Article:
These futuristic 3D-printed homes are a rare example of affordable housing in this historically pricey market
Runaway prices. An epic supply shortage. An average build time of seven months—and growing—for a new home. You don’t have to tell a home hunter the housing market is fundamentally broken.
The average home price in the United States has soared by more than 30% in the past two years, pricing much of America’s middle class out of red-hot markets like Austin, Salt Lake City, and Boston. (Unless you’re making serious bucks, you can pretty much forget San Francisco, where the median home price now tops $1.3 million.) Another frightening data point: The U.S. has a housing gap of roughly 6 million homes, a supply-demand mismatch that will only push home prices further up, up, up.
Evan Loomis saw the problem brewing years ago. “The secular trends that were working their way through the housing space” were flashing a warning signal, says Loomis, a former investment banker turned entrepreneur. “If you live in a city like Austin, Texas, people are feeling what it’s like to not afford a house.”
“A lot of my buddies—college-educated couples that had two jobs—were saying, we can’t afford anything here,” he continues. “So, this idea of the housing crisis felt very near.”
In 2017, Loomis, along with Jason Ballard and Alex Le Roux, cofounded ICON, an Austin-based startup aimed at tackling the housing crisis head-on. ICON is a pioneer in making 3D-printed houses. With the help of its massive printer, which is powered by high-tech robotics and CAD software, ICON builds sturdy, futuristic-looking homes that have won a string of design awards.
Fighting the Truman Show–style housing development
ICON’s gargantuan 3D printer, the Vulcan, can print a 3,000-square-foot home in a matter of days, at a cost that, according to the company, can run as much as 20% to 30% cheaper than a typical new-build home. Instead of lumber and drywall, ICON uses a proprietary building material called “Lavacrete,” a quick-hardening cement formula that’s precisely laid down by the Vulcan, much like toothpaste being squeezed from an industrial-size tube. (The company says its Lavacrete formula is slightly greener than ordinary concrete.) The Vulcan follows a preprogrammed track enabling the architect to design structures that look anything but boxy and predictable.
“With 3D printing, and automation, if you print 100 homes in a row, all 100 can be different,” Loomis says. As his cofounder, Ballard, said at the SXSW Conference in March, ICON is trying to eliminate America’s love affair with cookie-cutter housing communities.
“The Truman Show is the straw man that we’re fighting,” Loomis continues, referring to the dark 1998 comedy that’s set in a residential housing community defined by row upon row of bland, same-style dwellings. “There’s something that’s very soul-sucking about that experience. And unimaginative, frankly.”
Since building the first permitted 3D-printed home in America in 2018, ICON has constructed more than two dozen such structures, in Austin and in Mexico. Now, with $451 million in venture backing from the likes of Tiger Global, Norwest Venture Partners, and Moderne Ventures, the startup has ambitious expansion plans to deliver thousands of new 3D-printed homes each year.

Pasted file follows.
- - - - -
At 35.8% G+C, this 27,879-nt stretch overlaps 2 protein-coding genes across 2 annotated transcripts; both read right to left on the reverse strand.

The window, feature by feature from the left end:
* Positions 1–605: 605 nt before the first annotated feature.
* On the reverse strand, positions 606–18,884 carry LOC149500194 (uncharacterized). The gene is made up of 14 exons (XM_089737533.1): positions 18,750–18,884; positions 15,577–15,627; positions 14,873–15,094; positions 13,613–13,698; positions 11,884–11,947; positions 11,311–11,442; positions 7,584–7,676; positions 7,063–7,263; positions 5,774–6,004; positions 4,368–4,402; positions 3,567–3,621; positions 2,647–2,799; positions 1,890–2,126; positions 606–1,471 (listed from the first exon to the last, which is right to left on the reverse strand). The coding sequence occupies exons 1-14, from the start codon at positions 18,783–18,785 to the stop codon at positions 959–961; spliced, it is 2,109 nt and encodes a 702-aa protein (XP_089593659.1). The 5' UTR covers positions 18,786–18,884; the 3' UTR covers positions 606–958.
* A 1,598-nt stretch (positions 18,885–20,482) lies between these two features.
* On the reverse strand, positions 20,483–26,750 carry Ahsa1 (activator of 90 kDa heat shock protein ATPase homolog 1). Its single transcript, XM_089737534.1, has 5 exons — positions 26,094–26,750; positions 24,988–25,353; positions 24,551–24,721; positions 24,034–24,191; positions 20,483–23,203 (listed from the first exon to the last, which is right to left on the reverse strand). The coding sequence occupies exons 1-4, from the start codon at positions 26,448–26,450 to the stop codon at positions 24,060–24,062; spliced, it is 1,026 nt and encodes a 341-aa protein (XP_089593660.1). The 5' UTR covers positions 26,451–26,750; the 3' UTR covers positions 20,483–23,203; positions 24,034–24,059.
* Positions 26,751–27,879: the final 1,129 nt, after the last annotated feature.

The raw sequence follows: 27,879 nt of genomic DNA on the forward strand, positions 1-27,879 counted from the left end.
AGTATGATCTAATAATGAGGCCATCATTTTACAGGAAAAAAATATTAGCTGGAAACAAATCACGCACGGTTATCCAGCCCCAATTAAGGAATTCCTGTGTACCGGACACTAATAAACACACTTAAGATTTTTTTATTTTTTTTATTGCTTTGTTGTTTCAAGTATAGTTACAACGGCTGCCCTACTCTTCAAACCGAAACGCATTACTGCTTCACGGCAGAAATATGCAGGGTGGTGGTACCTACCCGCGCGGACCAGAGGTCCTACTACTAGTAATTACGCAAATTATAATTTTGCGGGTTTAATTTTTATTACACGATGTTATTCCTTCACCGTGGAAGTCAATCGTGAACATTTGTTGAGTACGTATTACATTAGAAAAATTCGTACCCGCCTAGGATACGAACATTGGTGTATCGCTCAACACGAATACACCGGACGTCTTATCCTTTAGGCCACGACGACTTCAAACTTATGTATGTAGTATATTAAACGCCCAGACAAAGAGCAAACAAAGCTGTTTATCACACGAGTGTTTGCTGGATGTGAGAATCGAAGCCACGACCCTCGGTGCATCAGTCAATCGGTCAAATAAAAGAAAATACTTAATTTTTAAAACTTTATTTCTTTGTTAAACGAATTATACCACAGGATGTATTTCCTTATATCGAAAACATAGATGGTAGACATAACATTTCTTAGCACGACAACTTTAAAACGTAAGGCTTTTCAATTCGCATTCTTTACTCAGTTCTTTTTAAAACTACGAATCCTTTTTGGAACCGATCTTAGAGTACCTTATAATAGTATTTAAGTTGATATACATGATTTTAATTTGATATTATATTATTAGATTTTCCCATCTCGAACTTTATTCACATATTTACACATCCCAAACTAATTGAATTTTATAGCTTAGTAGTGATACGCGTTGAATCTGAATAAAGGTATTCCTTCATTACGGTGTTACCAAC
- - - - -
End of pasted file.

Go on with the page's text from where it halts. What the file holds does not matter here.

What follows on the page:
Those numbers won’t close America’s housing gap, but the company’s technology is getting the attention of some big names; both NASA and the Department of Defense are partnering with ICON. For NASA, ICON is helping the space agency develop 3D-printed structures that could be printed and utilized on the surface of Mars should scientists one day land on and inhabit the Red Planet. And, earlier this month, ICON won a DOD contract to build a 5,700-square-foot 3D-printed barracks at Fort Bliss in Texas, which is expected to be the biggest 3D-printed structure in the Western hemisphere.
Lt. General Doug Gabram, commanding general of United States Army Installation Management Command, says the U.S. military is bullish on the technology.
“Constructing facilities using this cutting-edge technology saves labor costs, reduces planning time, and increases the speed of construction of future facilities,” Gabram said. “We are looking at other ways to use this innovative technique for rapid construction of other types of facilities beyond barracks.”
The 3D-printed home
Architects, engineers, and green designers have been excitedly talking up the high affordability and zero-waste benefits of 3D-printed homes since the first one was laid down in Beijing in 2016.
Over the past three years, 3D-printed homes and buildings have started popping up here and there across Europe and North America as communities begin to loosen up local building codes to green-light such dwellings. In April of 2021, just as COVID lockdowns were easing across Europe, a Dutch couple became the first Europeans to move into a boulder-shaped, 3D-printed concrete home, the first of five in the city of Eindhoven. The biggest 3D-printed structure is said to be a two-story municipal building in Dubai, printed by the Florida-based 3D-printing tech firm, Apis Cor.
In further signs the market is set for liftoff, ICON last autumn announced a partnership with home-construction giant Lennar and the architecture firm BIG (Bjarke Ingels Group) to build the world’s largest housing community of 3D-printed homes. The community, a 100-home neighborhood outside Austin, is expected to break ground in the coming months.
Following that news, the World Economic Forum pronounced 3D-printing technology one of its top five innovations to watch for in 2022.
Loomis says he and his cofounders started ICON with the idea, “Let’s reimagine the human house. And then once we started heading down that path, we realized that we need to start reimagining entire communities. That’s where we’re headed.”
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